2. Thank you. It helped to know that my son was surrounded by a stronger love than we here know when he died. He .never met a stranger. He was only 45 last nov when he died but he gave more Love to those around him than many who live much longer. He survived multiple physical challenges and kept a positive attitude. Losing him is worse than my own death but knowing his leaving was beautiful is comforting.

    Liked by 1 person

    • Yes- with the dark heaviness of grief, that knowing of that comforting peace that abides them- and seeing and feeling it for yourself is the key to the lessening of pain. Grief transforms into abiding, enduring love.


  3. My husband died 17 months ago.
    It feels like yesterday. The pain of him
    not being here is slowly sucking the life out of me! It’s hard for me to find
    joy. We had been for 34 years, he was my best friend, my soulmate . We were in the middle of moving to Az.
    to start are so called Golden years. He
    died unexpectedly right in front of me.
    The coroner said he died of Aeortic Stenois it is the artery in the heart closes. The doctors said he felt nothing he just died! It was compared to shutting the main water off to a house ! I miss him! It’s hard to move forward I feel like I am becoming a fake, doing what I need to do but at same time wishing he was with me so
    I can truly enjoy life!

    Liked by 1 person

    • It feels like yesterday because his passing happened suddenly and unexpectedly. Many people who lose a loved one like that feel numb for a long time. And you were in the middle of a transition to Az too. I’m so sorry this happened. Please stay with us. Try some of the tenets and try to focus on yourself to feel better. Baby steps, Joanne. Slowly.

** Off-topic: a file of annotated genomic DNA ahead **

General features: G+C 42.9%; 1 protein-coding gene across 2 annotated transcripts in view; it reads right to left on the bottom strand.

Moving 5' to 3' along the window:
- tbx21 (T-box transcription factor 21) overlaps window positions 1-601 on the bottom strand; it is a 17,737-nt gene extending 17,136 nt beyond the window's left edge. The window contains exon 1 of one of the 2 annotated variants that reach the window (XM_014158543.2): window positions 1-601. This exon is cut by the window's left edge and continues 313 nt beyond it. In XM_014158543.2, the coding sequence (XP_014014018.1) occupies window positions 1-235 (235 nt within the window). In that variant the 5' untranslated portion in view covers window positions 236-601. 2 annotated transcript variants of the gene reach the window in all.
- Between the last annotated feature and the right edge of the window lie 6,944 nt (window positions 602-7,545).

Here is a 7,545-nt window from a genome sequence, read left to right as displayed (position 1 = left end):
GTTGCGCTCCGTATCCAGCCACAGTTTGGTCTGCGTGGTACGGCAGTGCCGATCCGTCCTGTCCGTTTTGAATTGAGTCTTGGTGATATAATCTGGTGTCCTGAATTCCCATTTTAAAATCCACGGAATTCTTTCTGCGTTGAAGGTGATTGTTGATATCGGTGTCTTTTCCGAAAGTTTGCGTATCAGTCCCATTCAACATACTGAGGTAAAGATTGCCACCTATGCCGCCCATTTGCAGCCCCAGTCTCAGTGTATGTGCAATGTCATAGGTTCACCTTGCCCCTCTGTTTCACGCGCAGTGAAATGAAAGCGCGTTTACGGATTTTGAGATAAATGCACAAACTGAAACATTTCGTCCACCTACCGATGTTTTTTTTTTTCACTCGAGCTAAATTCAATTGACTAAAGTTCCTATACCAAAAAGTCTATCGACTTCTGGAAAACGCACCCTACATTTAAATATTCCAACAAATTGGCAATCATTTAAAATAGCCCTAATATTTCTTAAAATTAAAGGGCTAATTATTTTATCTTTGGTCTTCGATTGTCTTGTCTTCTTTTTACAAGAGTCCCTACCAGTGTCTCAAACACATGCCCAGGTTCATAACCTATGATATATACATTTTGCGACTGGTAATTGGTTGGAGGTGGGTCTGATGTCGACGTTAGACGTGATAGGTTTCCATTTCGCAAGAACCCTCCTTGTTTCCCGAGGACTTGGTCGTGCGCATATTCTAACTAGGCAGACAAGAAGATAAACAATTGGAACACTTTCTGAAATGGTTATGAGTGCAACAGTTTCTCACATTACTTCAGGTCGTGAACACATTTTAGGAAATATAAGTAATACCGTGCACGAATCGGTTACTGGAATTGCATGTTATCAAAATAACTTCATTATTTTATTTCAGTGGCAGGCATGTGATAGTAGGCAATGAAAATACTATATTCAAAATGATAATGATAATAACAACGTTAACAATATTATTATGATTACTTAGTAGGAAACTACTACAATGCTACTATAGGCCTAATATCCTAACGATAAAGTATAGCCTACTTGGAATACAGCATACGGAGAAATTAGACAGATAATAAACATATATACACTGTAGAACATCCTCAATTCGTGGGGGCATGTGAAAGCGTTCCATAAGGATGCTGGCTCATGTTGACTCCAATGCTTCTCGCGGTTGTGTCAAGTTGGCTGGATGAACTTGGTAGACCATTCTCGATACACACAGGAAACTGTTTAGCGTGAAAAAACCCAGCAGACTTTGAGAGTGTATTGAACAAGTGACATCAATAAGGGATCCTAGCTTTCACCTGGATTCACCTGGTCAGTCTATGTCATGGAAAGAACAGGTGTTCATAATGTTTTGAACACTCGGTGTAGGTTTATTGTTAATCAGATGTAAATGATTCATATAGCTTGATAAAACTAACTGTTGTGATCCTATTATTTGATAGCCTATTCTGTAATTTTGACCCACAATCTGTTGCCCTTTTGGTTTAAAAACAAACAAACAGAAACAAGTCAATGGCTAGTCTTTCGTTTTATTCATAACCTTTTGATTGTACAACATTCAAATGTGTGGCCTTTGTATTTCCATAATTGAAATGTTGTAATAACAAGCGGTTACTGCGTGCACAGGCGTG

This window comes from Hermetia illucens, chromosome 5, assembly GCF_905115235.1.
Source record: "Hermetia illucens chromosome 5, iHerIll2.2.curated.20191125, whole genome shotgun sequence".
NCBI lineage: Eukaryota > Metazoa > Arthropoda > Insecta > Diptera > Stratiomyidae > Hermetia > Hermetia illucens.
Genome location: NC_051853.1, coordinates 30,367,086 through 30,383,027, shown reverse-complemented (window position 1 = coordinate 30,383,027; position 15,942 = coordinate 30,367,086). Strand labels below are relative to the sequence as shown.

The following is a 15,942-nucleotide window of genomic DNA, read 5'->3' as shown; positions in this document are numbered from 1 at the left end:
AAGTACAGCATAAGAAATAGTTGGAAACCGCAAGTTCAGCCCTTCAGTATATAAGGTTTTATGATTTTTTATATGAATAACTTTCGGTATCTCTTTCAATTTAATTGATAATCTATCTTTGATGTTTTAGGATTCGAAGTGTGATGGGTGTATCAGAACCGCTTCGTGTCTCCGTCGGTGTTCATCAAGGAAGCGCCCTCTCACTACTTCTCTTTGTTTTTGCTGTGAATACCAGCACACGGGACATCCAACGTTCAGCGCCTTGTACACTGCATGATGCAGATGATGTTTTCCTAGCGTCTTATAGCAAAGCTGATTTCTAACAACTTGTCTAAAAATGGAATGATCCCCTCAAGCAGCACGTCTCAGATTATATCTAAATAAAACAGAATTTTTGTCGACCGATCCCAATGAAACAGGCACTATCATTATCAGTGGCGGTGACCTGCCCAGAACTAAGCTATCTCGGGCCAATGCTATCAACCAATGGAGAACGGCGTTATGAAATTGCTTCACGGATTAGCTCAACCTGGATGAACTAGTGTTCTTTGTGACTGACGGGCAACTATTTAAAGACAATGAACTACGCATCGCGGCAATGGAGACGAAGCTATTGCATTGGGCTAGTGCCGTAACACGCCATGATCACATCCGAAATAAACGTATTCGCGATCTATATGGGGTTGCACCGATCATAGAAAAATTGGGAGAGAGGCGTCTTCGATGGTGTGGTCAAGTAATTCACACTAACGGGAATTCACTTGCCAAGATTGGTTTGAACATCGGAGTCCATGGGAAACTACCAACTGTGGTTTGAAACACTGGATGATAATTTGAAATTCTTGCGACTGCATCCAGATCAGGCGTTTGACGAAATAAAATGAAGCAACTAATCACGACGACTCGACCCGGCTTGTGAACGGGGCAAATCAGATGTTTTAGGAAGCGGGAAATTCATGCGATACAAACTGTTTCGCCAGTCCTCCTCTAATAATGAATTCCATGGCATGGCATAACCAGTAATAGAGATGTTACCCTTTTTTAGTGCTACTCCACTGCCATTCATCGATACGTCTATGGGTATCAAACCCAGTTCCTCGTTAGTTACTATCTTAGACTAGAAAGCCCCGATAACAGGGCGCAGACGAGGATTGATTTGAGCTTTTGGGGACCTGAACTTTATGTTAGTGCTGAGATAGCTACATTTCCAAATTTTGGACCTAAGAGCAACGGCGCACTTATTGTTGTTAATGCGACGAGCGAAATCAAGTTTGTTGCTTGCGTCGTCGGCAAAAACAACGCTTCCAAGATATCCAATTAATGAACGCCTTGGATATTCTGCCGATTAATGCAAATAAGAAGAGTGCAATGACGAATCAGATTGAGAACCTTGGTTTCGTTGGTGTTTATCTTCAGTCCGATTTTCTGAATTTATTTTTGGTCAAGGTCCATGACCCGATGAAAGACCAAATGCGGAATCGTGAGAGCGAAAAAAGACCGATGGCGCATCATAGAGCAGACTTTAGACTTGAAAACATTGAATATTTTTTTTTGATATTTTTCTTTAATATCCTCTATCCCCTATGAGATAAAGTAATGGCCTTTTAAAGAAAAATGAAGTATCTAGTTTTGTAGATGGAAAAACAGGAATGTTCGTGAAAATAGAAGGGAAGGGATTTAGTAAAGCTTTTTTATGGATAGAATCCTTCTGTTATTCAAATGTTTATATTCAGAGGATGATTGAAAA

4. My mom passed a few years ago. She had been in a nursing home for two years. She was resting comfortably so my brothers and I went home to get some sleep. My sister-in-law stayed with mom. We just got home when the nurse called us to tell us she was gone. I believe she waited till we had gone before she left us. My sister had given her a flashlight that you had to shake to get light and it was on a table in the corner, out of the way. Terri said when she passed, the flashlight lit up. I think she was telling us she was passing to the light and that gives me comfort.

    Liked by 1 person

  5. I was not with my 23 yr. old daughter when she passed away, but I feel she was with me. I was 1300 miles away when she was killed in a car accident on 1/16/2012. We had text each other 15 times or so the night before (the last one being from her at 8pm). Three weeks earlier we had all spent Christmas together, myself, my daughter and my three sons. It was wonderful. She had given me a beautiful Bath & Body Works gift set, which I immediately put in my suitcase so I wouldn’t forget it when we left to “snowbird” in Florida. It sat in my suitcase until the day of her accident. Around 2pm or so, I took it out and used the shower gel, body lotion and body spray. It smelled so good! I sent her a text at 2:40pm telling her how I had used it and loved it and thanked her again. She never got my text. Around the time I used her gift, she had already had her accident. The 911 call was made at 1:31pm., she was pronounced deceased at 2:35pm. I got the phone call at 3:01pm.